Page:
Facebook facing more allegations of anti-conservative bias

Conservative groups and individuals are noticing that the reach on their Facebook pages has dropped dramatically in the last couple months – and some are saying it’s not by accident.

Twice in one week last month, Pastor Rich Penkoski had videos from his “Warriors for Christ” Facebook page removed from public view within seconds of him posting them.

“However, if you go into the video section, [which I can do] as the administrator of the page, I can see the videos – and it still shows as if it’s running live,” he explains – “but the public cannot see it,” he adds.

The result? His thriving online ministry has been silenced. “We were getting thousands and thousands of views per post. Now we’re lucky on some posts if we get 50. And we have 12,500 followers on this new page,” he shares. (See earlier stories involving Pastor Penkoski)

This may be one of the most controversial posts that I write this year.  It won’t add any friends to my address book. After much thought, and several questions about this situation, I feel compelled to address a serious problem even though I write this with some angst and sadness.

I try to use these weekly emails to provide some commentary, but it is usually surrounding research, polling, or objective events.   What I am offering today is my own “two-cents” involving friends.

Last week, I was very disappointed and troubled to read a respected and influential publication that is widely circulated in statehouse political circles.   The cover story of Indiana Legislative Insight was about the escalating war within the Indiana pro-life movement. Read More →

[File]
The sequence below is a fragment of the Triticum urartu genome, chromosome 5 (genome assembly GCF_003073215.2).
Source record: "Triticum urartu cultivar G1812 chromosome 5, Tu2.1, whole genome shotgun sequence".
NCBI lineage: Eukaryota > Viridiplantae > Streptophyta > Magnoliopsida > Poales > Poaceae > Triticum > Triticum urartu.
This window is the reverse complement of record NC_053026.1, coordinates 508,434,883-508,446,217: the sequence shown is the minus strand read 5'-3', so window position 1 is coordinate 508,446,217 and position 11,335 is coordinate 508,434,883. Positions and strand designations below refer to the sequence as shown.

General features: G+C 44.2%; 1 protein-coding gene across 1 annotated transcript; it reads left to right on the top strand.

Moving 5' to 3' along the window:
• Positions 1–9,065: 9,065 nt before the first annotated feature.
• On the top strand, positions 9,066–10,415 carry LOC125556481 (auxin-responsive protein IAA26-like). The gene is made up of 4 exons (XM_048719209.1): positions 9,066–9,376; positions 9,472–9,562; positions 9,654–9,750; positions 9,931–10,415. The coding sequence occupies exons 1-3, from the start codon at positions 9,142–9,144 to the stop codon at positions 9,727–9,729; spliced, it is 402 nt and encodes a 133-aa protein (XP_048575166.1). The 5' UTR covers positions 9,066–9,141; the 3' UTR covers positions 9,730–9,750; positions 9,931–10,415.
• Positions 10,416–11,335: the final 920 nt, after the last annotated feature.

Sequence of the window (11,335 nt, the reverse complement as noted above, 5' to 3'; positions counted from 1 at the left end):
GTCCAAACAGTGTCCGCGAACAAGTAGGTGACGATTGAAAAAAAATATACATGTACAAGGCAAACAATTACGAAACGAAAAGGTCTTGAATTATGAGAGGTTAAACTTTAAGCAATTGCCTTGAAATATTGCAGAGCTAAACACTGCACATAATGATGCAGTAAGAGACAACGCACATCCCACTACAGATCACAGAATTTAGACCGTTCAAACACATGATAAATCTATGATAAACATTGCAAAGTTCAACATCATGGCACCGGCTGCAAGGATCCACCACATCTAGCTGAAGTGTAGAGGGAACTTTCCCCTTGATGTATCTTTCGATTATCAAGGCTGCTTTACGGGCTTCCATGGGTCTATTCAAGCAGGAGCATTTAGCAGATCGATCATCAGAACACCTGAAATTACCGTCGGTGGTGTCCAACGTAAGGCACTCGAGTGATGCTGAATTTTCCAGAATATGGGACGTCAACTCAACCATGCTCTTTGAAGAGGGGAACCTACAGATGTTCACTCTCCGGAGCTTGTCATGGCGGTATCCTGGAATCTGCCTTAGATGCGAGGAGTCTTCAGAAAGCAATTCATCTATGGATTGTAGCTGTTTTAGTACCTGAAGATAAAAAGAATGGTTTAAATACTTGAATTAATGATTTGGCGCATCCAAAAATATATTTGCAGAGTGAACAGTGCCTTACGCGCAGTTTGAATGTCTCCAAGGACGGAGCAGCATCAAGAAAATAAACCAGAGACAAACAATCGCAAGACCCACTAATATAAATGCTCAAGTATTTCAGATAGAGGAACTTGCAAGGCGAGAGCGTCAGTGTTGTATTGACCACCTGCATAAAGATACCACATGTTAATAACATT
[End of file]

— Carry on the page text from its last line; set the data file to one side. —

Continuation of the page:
WALSH: The Four Terrible Things That Are Destroying Boys In Our Culture

Our culture is very bad for boys. It’s bad for girls, too. It’s bad for everyone. But I think we fail to recognize and appreciate the unique struggles that boys face. Partly we fail to recognize it because we are too busy worrying about the Patriarchy’s persecution of women. Partly we fail to recognize it because, collectively, we just don’t care that much about boys. Partly we fail to recognize it because men are not as likely to talk about their own plight. And partly a man will not talk about it because everyone, even his fellow men, will only laugh at him and downplay the problem. […]

1) Our culture preys relentlessly on a boy’s weaknesses.

2) There is a catastrophic lack of male role models.

3) The eduction system is designed for girls.

4) Masculinity is denigrated.

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